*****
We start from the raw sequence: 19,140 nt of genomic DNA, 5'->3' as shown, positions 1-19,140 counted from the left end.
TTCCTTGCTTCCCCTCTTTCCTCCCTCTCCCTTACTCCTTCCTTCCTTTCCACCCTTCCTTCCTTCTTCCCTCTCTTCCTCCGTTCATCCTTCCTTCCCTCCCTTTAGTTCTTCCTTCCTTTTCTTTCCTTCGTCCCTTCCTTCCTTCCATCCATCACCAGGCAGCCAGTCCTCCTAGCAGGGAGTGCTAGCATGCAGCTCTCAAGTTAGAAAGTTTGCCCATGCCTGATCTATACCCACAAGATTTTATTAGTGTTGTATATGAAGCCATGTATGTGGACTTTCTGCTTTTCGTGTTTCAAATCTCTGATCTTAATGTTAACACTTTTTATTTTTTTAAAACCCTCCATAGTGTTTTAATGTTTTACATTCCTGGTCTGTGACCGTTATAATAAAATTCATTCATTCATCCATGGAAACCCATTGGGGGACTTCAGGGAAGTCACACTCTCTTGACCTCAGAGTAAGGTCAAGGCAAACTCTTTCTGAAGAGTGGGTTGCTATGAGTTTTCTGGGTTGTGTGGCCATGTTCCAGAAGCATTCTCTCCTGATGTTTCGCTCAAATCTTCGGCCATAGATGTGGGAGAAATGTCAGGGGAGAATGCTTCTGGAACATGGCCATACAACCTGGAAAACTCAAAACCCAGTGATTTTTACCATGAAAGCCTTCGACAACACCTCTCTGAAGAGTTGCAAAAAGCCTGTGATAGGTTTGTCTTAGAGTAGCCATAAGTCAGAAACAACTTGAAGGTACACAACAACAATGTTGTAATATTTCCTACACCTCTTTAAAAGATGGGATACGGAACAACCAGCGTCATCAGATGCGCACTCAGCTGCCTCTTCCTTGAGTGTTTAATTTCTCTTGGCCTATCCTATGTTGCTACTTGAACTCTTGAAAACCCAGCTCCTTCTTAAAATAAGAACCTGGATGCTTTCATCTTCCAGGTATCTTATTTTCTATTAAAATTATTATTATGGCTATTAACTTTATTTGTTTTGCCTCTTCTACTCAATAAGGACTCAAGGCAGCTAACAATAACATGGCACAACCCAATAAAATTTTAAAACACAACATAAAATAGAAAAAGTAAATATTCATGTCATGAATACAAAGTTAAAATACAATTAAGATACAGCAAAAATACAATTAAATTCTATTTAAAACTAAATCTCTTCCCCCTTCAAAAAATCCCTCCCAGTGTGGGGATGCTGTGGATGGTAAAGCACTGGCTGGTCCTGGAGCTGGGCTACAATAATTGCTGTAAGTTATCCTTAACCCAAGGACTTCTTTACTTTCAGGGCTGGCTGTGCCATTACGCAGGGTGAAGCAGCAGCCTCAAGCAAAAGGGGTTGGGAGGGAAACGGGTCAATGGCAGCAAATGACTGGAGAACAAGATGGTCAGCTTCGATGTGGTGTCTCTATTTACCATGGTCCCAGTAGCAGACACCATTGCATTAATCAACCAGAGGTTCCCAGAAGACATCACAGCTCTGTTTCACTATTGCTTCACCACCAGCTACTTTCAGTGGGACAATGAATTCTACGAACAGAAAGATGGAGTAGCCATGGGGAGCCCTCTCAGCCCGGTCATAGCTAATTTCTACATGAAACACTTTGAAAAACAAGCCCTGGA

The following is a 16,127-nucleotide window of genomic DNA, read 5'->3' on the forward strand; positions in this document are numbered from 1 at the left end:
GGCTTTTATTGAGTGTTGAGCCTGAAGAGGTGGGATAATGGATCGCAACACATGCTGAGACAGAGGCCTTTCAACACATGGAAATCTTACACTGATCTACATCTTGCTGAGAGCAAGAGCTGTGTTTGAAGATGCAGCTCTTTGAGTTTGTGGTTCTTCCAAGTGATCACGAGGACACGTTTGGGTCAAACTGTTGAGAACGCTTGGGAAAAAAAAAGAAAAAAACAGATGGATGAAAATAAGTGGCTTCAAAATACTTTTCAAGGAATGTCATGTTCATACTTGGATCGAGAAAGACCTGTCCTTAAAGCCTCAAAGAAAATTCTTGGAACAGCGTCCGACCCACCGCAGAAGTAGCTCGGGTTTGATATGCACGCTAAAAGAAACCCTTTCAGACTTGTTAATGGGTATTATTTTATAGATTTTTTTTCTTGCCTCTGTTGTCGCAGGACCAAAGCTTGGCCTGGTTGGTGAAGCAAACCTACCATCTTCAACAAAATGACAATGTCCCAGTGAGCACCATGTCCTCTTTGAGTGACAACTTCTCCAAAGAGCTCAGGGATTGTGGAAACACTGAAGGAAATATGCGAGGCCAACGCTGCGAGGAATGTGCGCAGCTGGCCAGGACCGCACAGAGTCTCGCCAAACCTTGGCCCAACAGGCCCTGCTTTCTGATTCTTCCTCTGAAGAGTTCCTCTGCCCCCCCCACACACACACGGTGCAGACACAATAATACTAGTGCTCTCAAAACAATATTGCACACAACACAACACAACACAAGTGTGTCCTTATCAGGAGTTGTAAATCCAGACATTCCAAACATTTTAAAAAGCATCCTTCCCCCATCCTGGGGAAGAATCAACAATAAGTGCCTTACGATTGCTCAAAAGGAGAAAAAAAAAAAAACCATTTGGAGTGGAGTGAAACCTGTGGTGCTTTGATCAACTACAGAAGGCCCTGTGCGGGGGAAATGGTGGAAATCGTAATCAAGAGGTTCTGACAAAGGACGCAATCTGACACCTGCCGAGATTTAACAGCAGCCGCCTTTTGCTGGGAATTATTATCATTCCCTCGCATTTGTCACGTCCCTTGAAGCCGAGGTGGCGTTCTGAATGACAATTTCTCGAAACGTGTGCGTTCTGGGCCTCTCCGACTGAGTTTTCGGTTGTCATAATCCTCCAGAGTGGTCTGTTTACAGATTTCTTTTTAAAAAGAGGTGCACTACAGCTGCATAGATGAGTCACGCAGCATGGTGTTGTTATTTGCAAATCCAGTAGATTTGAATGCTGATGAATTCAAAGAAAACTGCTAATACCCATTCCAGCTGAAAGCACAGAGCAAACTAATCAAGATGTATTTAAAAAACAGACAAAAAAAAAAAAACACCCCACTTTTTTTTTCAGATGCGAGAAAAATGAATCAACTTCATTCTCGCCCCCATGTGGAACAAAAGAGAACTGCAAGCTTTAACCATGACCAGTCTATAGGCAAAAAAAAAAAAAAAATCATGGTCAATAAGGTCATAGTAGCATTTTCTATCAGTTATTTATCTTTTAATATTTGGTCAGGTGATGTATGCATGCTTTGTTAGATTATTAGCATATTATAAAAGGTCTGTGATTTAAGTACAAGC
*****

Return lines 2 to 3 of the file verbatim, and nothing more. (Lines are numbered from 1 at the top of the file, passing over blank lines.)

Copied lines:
TTCCTTGCTTCCCCTCTTTCCTCCCTCTCCCTTACTCCTTCCTTCCTTTCCACCCTTCCTTCCTTCTTCCCTCTCTTCCTCCGTTCATCCTTCCTTCCCTCCCTTTAGTTCTTCCTTCCTTTTCTTTCCTTCGTCCCTTCCTTCCTTCCATCCATCACCAGGCAGCCAGTCCTCCTAGCAGGGAGTGCTAGCATGCAGCTCTCAAGTTAGAAAGTTTGCCCATGCCTGATCTATACCCACAAGATTTTATTAGTGTTGTATATGAAGCCATGTATGTGGACTTTCTGCTTTTCGTGTTTCAAATCTCTGATCTTAATGTTAACACTTTTTATTTTTTTAAAACCCTCCATAGTGTTTTAATGTTTTACATTCCTGGTCTGTGACCGTTATAATAAAATTCATTCATTCATCCATGGAAACCCATTGGGGGACTTCAGGGAAGTCACACTCTCTTGACCTCAGAGTAAGGTCAAGGCAAACTCTTTCTGAAGAGTGGGTTGCTATGAGTTTTCTGGGTTGTGTGGCCATGTTCCAGAAGCATTCTCTCCTGATGTTTCGCTCAAATCTTCGGCCATAGATGTGGGAGAAATGTCAGGGGAGAATGCTTCTGGAACATGGCCATACAACCTGGAAAACTCAAAACCCAGTGATTTTTACCATGAAAGCCTTCGACAACACCTCTCTGAAGAGTTGCAAAAAGCCTGTGATAGGTTTGTCTTAGAGTAGCCATAAGTCAGAAACAACTTGAAGGTACACAACAACAATGTTGTAATATTTCCTACACCTCTTTAAAAGATGGGATACGGAACAACCAGCGTCATCAGATGCGCACTCAGCTGCCTCTTCCTTGAGTGTTTAATTTCTCTTGGCCTATCCTATGTTGCTACTTGAACTCTTGAAAACCCAGCTCCTTCTTAAAATAAGAACCTGGATGCTTTCATCTTCCAGGTATCTTATTTTCTATTAAAATTATTATTATGGCTATTAACTTTATTTGTTTTGCCTCTTCTACTCAATAAGGACTCAAGGCAGCTAACAATAACATGGCACAACCCAATAAAATTTTAAAACACAACATAAAATAGAAAAAGTAAATATTCATGTCATGAATACAAAGTTAAAATACAATTAAGATACAGCAAAAATACAATTAAATTCTATTTAAAACTAAATCTCTTCCCCCTTCAAAAAATCCCTCCCAGTGTGGGGATGCTGTGGATGGTAAAGCACTGGCTGGTCCTGGAGCTGGGCTACAATAATTGCTGTAAGTTATCCTTAACCCAAGGACTTCTTTACTTTCAGGGCTGGCTGTGCCATTACGCAGGGTGAAGCAGCAGCCTCAAGCAAAAGGGGTTGGGAGGGAAACGGGTCAATGGCAGCAAATGACTGGAGAACAAGATGGTCAGCTTCGATGTGGTGTCTCTATTTACCATGGTCCCAGTAGCAGACACCATTGCATTAATCAACCAGAGGTTCCCAGAAGACATCACAGCTCTGTTTCACTATTGCTTCACCACCAGCTACTTTCAGTGGGACAATGAATTCTACGAACAGAAAGATGGAGTAGCCATGGGGAGCCCTCTCAGCCCGGTCATAGCTAATTTCTACATGAAACACTTTGAAAAACAAGCCCTGGA

The following is a 16,127-nucleotide window of genomic DNA, read 5'->3' on the forward strand; positions in this document are numbered from 1 at the left end: